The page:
Fasa, you loveable lump of a cat, you will be missed. You were full of goodness and light, and didn’t have a mean bone in your body. If the pet psychic is right, and cats reincarnate and come back to owners that loved them, do it quickly. Mum’s a mess without you, sweet boy. But if the rainbow bridge is a final thing, I hope that the other side is full of everything you love most – soft, soft pink fake fur, bowls of tuna, whole fields of fragrant blossoms, and friends to give you cuddles and rubs, to pick you up and carry you around 24/7, and who let you listen in on their phone conversations. Kisses.

The Daily Post’s Creative Writing Challenge: Metamorphosis


“Black Cat Eye” by Drehli

The following post is a response to a creative writing prompt issued by The Daily Post. Today’s assignment was to tell a story of human-animal transformation.


In the movies, the detectives always tell the grieving widow that the victim’s end was painless, and that he didn’t feel a thing. That it was quick, and he probably didn’t even know what was happening.

But I knew. I knew, and I felt every second. The blood was flowing out of my gut and into a sticky, steaming puddle, and I guess to anyone else it would have been pretty obvious that I was a goner. But leaving wasn’t a possibility. I’ve always been an optimist, you know?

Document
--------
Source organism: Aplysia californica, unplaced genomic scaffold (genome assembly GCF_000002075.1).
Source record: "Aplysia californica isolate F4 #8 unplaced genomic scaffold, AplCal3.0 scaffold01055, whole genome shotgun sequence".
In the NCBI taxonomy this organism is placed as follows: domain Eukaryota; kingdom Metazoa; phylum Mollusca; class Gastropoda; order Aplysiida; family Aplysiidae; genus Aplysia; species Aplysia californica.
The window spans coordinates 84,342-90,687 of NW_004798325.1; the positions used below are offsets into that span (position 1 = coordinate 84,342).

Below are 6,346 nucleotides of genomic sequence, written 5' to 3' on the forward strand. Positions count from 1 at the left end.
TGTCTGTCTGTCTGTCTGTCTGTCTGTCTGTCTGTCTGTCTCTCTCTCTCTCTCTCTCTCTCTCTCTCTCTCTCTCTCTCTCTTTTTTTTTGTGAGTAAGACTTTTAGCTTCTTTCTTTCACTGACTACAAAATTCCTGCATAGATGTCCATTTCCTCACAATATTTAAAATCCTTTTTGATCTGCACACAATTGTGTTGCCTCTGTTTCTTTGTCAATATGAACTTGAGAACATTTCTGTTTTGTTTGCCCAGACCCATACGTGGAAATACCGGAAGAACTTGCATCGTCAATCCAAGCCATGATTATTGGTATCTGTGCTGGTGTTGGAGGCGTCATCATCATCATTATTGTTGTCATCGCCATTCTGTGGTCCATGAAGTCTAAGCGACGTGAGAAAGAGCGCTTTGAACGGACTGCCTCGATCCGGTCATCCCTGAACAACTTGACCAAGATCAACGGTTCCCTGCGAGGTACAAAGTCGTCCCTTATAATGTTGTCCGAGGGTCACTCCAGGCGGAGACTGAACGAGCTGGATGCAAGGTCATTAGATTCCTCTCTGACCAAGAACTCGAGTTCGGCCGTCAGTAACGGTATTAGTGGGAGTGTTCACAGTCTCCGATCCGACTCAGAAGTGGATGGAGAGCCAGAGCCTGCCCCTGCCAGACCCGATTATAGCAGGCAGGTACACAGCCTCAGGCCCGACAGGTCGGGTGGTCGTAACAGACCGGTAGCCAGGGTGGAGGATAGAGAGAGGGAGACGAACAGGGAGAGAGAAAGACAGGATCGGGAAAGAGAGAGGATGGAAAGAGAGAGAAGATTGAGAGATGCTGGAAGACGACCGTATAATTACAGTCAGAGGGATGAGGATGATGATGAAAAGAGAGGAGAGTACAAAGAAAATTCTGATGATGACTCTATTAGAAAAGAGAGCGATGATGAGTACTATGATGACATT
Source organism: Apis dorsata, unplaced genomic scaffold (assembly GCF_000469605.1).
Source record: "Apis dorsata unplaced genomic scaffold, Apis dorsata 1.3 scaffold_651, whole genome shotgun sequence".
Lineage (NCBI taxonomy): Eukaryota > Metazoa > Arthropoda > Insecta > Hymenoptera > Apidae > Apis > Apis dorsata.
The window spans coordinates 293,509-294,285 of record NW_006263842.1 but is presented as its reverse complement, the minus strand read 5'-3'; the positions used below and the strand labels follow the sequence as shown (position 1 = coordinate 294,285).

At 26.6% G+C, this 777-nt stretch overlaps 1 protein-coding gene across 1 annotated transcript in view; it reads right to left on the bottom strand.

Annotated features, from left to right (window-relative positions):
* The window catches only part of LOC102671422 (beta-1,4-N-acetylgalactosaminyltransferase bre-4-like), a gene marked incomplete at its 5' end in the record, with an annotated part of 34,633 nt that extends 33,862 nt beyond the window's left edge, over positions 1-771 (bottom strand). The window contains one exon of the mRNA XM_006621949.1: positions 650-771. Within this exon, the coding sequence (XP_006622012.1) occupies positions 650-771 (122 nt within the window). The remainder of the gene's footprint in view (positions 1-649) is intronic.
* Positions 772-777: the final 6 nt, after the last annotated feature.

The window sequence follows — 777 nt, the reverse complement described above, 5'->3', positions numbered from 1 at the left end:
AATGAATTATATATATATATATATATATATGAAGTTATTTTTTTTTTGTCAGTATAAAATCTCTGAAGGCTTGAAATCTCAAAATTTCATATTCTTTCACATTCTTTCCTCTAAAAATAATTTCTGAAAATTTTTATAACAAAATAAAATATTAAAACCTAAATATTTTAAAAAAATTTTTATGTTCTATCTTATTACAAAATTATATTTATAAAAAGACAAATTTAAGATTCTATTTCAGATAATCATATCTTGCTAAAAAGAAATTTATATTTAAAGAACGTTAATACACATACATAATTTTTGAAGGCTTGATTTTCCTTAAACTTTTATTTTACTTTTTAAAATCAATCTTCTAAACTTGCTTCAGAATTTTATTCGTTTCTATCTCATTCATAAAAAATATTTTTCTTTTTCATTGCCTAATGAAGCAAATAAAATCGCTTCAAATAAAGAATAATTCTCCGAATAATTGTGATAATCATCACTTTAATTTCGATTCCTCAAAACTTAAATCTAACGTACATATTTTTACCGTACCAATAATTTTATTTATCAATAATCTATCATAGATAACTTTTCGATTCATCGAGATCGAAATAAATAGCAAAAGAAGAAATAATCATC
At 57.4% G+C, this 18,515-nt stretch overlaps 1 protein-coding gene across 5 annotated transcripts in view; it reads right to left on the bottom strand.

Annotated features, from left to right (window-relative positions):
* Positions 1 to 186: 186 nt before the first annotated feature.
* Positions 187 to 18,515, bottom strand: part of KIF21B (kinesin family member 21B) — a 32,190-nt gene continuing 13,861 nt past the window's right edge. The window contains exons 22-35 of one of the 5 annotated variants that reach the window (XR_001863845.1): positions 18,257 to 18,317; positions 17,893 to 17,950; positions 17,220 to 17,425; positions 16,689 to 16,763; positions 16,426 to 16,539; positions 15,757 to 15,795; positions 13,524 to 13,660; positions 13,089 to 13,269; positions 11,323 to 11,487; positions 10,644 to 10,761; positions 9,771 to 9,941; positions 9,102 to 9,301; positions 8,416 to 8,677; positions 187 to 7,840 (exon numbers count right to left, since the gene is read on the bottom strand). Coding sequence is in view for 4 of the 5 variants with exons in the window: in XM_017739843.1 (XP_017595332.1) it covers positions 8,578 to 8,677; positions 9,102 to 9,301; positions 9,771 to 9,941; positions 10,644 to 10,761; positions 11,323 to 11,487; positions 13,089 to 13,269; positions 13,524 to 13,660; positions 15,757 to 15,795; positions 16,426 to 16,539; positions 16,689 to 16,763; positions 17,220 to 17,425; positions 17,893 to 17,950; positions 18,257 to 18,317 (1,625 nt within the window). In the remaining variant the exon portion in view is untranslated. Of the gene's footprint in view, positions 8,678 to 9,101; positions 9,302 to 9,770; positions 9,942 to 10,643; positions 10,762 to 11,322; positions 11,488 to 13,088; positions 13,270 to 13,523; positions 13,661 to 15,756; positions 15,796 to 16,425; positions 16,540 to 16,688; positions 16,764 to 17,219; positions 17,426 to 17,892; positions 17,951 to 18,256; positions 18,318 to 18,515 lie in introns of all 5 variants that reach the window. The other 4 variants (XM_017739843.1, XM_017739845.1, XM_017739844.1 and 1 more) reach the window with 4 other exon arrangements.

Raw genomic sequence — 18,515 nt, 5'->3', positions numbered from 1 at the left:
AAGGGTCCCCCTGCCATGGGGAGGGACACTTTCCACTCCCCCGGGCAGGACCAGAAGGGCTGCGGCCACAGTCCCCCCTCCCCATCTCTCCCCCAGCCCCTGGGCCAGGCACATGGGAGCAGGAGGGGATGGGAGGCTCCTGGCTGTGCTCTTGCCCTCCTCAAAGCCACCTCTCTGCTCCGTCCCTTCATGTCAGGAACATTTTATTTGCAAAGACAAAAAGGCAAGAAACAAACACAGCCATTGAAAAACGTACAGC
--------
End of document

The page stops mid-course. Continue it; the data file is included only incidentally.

I didn’t know my killer. Still not entirely sure why he chose my apartment to rifle through, or why he stuck around to beat the shit out of me after cutting open all of my couch cushions. Maybe if I’d been a little smarter, if I hadn’t grabbed a kitchen knife for self defense, I’d still be around to figure all of those bits out. But I did grab a knife, and I did try to stab him, and next thing I know I’m alone, on the floor, with several large wounds where perfectly good internal organs used to be. My guts were on fire, my legs didn’t work, and that was that.

I had options, of course – scream for the neighbors, find my cell phone, try to crawl to the door. But I didn’t do any of those things. I didn’t give up, but looking back, I didn’t exactly try my damndest, either. You can probably tell that that’s something I’ve spent some time rehashing – why just lie there? Still not sure. Except that my mind was racing, the pain was starting to ease off a little, and I desperately wanted to work a little normalcy into the situation. “Why me?” was what was hovering around and around in my last few minutes of humanity.

So it wasn’t sudden, or painless. My life ebbed out onto the crappy linoleum of my crappy kitchen in my crappy little apartment, and there were no sirens in the distance, no heroes pounding down my door. They wouldn’t get there for another three hours. In the end of my life as Joe DeRuth, the only one left to see me off was my cat, Ella. And eventually she got bored and went to take a nap under the overturned couch. She can be such a bitch sometimes.


Once the cops come and find your dead carcass, and the EMTs have a look just to make sure you’re really dead (especially if you’re as fresh as I was), the morgue comes to take the body. The medical examiner takes a look to figure out how you died while the detectives are combing over your belongings to figure out how you lived. Somewhere in there they get in contact with your family and let them know that you’ve kicked the proverbial bucket, and then your folks come to identify the body and collect your belongings.